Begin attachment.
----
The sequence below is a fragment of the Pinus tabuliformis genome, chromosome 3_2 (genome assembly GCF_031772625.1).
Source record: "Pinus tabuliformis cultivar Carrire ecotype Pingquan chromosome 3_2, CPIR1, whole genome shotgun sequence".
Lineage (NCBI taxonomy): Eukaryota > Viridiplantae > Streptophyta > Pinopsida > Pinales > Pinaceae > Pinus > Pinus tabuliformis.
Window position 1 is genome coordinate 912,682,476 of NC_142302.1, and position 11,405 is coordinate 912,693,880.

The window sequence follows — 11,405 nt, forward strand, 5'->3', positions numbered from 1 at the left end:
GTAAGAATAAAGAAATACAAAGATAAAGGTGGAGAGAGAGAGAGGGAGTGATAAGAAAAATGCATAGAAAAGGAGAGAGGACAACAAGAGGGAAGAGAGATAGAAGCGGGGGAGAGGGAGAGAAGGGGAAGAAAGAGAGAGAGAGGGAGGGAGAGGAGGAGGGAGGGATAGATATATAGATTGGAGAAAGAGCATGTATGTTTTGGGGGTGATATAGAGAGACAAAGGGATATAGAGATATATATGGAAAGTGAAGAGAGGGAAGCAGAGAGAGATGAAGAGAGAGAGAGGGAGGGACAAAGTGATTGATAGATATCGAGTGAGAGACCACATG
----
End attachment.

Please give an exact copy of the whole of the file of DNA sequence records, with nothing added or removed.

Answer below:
The sequence below is a fragment of the Pinus tabuliformis genome, chromosome 3_2 (genome assembly GCF_031772625.1).
Source record: "Pinus tabuliformis cultivar Carrire ecotype Pingquan chromosome 3_2, CPIR1, whole genome shotgun sequence".
Lineage (NCBI taxonomy): Eukaryota > Viridiplantae > Streptophyta > Pinopsida > Pinales > Pinaceae > Pinus > Pinus tabuliformis.
Window position 1 is genome coordinate 912,682,476 of NC_142302.1, and position 11,405 is coordinate 912,693,880.

The window sequence follows — 11,405 nt, forward strand, 5'->3', positions numbered from 1 at the left end:
GTAAGAATAAAGAAATACAAAGATAAAGGTGGAGAGAGAGAGAGGGAGTGATAAGAAAAATGCATAGAAAAGGAGAGAGGACAACAAGAGGGAAGAGAGATAGAAGCGGGGGAGAGGGAGAGAAGGGGAAGAAAGAGAGAGAGAGGGAGGGAGAGGAGGAGGGAGGGATAGATATATAGATTGGAGAAAGAGCATGTATGTTTTGGGGGTGATATAGAGAGACAAAGGGATATAGAGATATATATGGAAAGTGAAGAGAGGGAAGCAGAGAGAGATGAAGAGAGAGAGAGGGAGGGACAAAGTGATTGATAGATATCGAGTGAGAGACCACATG